Nervous investors are abandoning the securities markets at an accelerating pace, causing a significant drop in liquidity that has worrisome parallels with the opening stages of the 2008 financial crisis, according to a report from Deutsche Bank. The crisis a decade ago helped to produce a severe global economic recession and sent stocks plummeting worldwide, with the S&P 500 Index (SPX) losing more than half its value in a deep bear market.

Significance For Investors

The risk is that today's plunge in liquidity will produce increasingly higher volatility in the form of giant swings in financial asset prices, according to the Deutsche Bank report cited in detail by Business Insider. In 2008 of course, those swings led to sharp overall stock declines, rather than gains. "We recall that the unwinding of quant funds in August 2007 and macro funds in October 2015 were harbingers of subsequent market turbulence," Deutsche Bank observes. They note that hedge fund redemptions have surged since October of 2018. Meanwhile, cash and cash equivalents have been among the best performing assets in 2018 as investors pare their holdings of stocks and bonds, per another Investopedia report.

Veteran billionaire investor Stanley Druckenmiller, formerly lead manager of the Quantum Fund founded by George Soros, has voiced similar concerns. "With the monetary tightening, we're kind of at that stage of the cycle where bombs are going off," he warned, as quoted in a prior Business Insider article. "It's going to be a shrinkage of liquidity that triggers the whole thing," he added.

Stating that liquidity is diminishing in the financial markets is another way of saying that the number of willing buyers, and the amount of funds that they are willing to commit to their purchases, are declining. This, in turn, means that sellers have to accept lower and lower prices to entice buyers and liquidate their own investments.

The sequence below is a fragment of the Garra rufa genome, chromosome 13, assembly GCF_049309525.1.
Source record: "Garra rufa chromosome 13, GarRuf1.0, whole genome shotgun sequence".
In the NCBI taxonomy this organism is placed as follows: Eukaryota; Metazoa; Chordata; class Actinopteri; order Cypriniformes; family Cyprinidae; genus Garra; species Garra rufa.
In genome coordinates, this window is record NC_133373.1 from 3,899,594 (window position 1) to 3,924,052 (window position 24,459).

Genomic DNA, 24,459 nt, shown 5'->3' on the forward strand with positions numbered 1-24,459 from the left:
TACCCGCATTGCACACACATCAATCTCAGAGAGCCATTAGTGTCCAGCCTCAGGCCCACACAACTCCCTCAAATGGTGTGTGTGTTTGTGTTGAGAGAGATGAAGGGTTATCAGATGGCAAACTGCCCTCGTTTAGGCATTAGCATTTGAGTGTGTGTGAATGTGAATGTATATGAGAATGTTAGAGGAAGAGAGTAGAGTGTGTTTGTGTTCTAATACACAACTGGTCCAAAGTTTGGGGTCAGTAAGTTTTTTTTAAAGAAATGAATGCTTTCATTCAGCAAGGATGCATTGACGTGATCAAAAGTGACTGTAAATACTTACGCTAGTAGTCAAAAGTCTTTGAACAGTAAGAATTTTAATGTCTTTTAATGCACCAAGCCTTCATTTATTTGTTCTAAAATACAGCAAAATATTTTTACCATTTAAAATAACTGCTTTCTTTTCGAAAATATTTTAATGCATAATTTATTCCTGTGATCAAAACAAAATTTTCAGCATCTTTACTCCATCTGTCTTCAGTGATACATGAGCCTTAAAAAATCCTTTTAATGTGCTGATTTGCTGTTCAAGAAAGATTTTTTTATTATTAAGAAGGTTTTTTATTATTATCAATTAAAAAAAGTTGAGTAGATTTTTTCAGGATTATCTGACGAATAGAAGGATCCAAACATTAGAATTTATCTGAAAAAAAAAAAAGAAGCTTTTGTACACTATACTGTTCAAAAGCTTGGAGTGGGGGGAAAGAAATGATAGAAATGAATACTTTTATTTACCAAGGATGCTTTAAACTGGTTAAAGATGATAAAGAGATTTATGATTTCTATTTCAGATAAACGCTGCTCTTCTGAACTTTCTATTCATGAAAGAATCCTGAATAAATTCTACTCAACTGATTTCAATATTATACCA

Another factor is the changing role of the world's central banks. A decade ago, they staged a massive intervention, including bailouts of systemically important financial institutions (SIFIs) and unprecedented purchases of bonds on the open market, called quantitative easing (QE). This proved necessary to avert a global economic and financial meltdown. Today, however, the U.S. Federal Reserve has begun a massive reversal of QE, paring its balance sheet by letting its bond holdings mature without reinvesting the proceeds. This represents a significant withdrawal of liquidity from the financial system, and the removal of a key prop to financial asset prices over the past ten years.amu

Additionally, the Fed is committed to battling inflation with interest rate hikes. This policy initiative also is adding to the appeal of cash and cash equivalents relative to stocks and bonds, further reducing market liquidity. In this vein, a recent report from banking giant HSBC names two major risks for 2019 as Fed rate hikes and a U.S. corporate bond market that already has become "structurally illiquid." HSBC cited these as two of the 10 biggest risks for the world economy and financial system in 2019, per Investopedia.

Looking Ahead

Whether or not a new financial crisis is on the horizon depends on many factors. One is whether the world economy remains strong or slips into recession. Another is whether bank deregulation in the U.S. has removed unnecessary impediments to profitability or removed prudent safeguards against a new crisis even amid a U.S. economy whose outlook appears healthy.